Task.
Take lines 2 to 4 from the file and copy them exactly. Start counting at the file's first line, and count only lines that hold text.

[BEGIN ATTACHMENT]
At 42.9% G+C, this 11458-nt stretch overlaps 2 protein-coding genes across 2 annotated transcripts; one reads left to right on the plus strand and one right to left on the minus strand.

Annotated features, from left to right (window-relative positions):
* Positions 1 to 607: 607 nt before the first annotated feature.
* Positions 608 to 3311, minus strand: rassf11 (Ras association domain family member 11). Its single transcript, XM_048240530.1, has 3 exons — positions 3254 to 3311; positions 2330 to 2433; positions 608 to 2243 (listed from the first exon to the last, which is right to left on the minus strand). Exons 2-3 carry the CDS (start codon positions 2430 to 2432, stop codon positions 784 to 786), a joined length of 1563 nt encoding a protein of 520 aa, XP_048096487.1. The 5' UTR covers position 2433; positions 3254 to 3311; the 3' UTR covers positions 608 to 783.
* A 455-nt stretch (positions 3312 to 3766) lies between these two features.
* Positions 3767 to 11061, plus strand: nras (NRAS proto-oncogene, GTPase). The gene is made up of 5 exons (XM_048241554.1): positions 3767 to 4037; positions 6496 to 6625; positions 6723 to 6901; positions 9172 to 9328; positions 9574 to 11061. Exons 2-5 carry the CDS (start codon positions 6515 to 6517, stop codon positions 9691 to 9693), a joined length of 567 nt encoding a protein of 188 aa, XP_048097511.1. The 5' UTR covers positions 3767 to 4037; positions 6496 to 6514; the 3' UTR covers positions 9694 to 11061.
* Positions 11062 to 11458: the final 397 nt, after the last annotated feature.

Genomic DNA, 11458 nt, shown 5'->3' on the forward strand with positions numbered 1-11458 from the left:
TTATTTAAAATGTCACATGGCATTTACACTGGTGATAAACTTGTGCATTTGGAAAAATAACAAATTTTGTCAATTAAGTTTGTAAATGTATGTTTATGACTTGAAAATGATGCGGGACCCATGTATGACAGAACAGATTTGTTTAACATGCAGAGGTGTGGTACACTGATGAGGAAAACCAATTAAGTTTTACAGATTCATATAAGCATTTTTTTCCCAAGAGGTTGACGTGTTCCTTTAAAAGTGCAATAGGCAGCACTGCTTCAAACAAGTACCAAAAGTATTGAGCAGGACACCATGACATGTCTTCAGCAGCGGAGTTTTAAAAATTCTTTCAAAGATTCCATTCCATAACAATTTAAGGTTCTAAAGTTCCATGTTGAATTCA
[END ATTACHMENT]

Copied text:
Annotated features, from left to right (window-relative positions):
* Positions 1 to 607: 607 nt before the first annotated feature.
* Positions 608 to 3311, minus strand: rassf11 (Ras association domain family member 11). Its single transcript, XM_048240530.1, has 3 exons — positions 3254 to 3311; positions 2330 to 2433; positions 608 to 2243 (listed from the first exon to the last, which is right to left on the minus strand). Exons 2-3 carry the CDS (start codon positions 2430 to 2432, stop codon positions 784 to 786), a joined length of 1563 nt encoding a protein of 520 aa, XP_048096487.1. The 5' UTR covers position 2433; positions 3254 to 3311; the 3' UTR covers positions 608 to 783.